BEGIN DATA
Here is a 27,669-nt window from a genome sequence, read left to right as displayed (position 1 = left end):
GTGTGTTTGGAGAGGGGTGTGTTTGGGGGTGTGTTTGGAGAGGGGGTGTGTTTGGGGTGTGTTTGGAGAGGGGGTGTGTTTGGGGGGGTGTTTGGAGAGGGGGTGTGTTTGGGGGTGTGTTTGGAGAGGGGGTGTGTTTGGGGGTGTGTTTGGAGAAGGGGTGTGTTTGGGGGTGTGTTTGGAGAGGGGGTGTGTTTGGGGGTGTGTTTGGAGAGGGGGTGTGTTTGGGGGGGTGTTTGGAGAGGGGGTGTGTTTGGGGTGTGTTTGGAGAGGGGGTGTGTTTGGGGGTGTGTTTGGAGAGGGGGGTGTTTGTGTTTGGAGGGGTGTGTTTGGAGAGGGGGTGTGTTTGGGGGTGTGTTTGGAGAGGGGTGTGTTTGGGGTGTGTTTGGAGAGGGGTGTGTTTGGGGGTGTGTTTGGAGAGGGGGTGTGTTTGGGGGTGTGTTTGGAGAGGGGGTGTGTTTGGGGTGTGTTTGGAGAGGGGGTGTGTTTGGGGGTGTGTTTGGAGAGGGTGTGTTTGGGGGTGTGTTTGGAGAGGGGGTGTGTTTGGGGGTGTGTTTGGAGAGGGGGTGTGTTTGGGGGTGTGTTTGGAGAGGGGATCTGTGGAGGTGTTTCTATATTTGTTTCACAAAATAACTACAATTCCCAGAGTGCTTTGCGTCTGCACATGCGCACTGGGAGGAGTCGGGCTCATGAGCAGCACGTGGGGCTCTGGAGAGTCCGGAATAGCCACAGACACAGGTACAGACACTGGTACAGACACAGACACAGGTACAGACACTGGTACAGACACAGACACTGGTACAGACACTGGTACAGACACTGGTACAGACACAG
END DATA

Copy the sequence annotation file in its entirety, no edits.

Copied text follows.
Here is a 27,669-nt window from a genome sequence, read left to right as displayed (position 1 = left end):
GTGTGTTTGGAGAGGGGTGTGTTTGGGGGTGTGTTTGGAGAGGGGGTGTGTTTGGGGTGTGTTTGGAGAGGGGGTGTGTTTGGGGGGGTGTTTGGAGAGGGGGTGTGTTTGGGGGTGTGTTTGGAGAGGGGGTGTGTTTGGGGGTGTGTTTGGAGAAGGGGTGTGTTTGGGGGTGTGTTTGGAGAGGGGGTGTGTTTGGGGGTGTGTTTGGAGAGGGGGTGTGTTTGGGGGGGTGTTTGGAGAGGGGGTGTGTTTGGGGTGTGTTTGGAGAGGGGGTGTGTTTGGGGGTGTGTTTGGAGAGGGGGGTGTTTGTGTTTGGAGGGGTGTGTTTGGAGAGGGGGTGTGTTTGGGGGTGTGTTTGGAGAGGGGTGTGTTTGGGGTGTGTTTGGAGAGGGGTGTGTTTGGGGGTGTGTTTGGAGAGGGGGTGTGTTTGGGGGTGTGTTTGGAGAGGGGGTGTGTTTGGGGTGTGTTTGGAGAGGGGGTGTGTTTGGGGGTGTGTTTGGAGAGGGTGTGTTTGGGGGTGTGTTTGGAGAGGGGGTGTGTTTGGGGGTGTGTTTGGAGAGGGGGTGTGTTTGGGGGTGTGTTTGGAGAGGGGATCTGTGGAGGTGTTTCTATATTTGTTTCACAAAATAACTACAATTCCCAGAGTGCTTTGCGTCTGCACATGCGCACTGGGAGGAGTCGGGCTCATGAGCAGCACGTGGGGCTCTGGAGAGTCCGGAATAGCCACAGACACAGGTACAGACACTGGTACAGACACAGACACAGGTACAGACACTGGTACAGACACAGACACTGGTACAGACACTGGTACAGACACTGGTACAGACACAG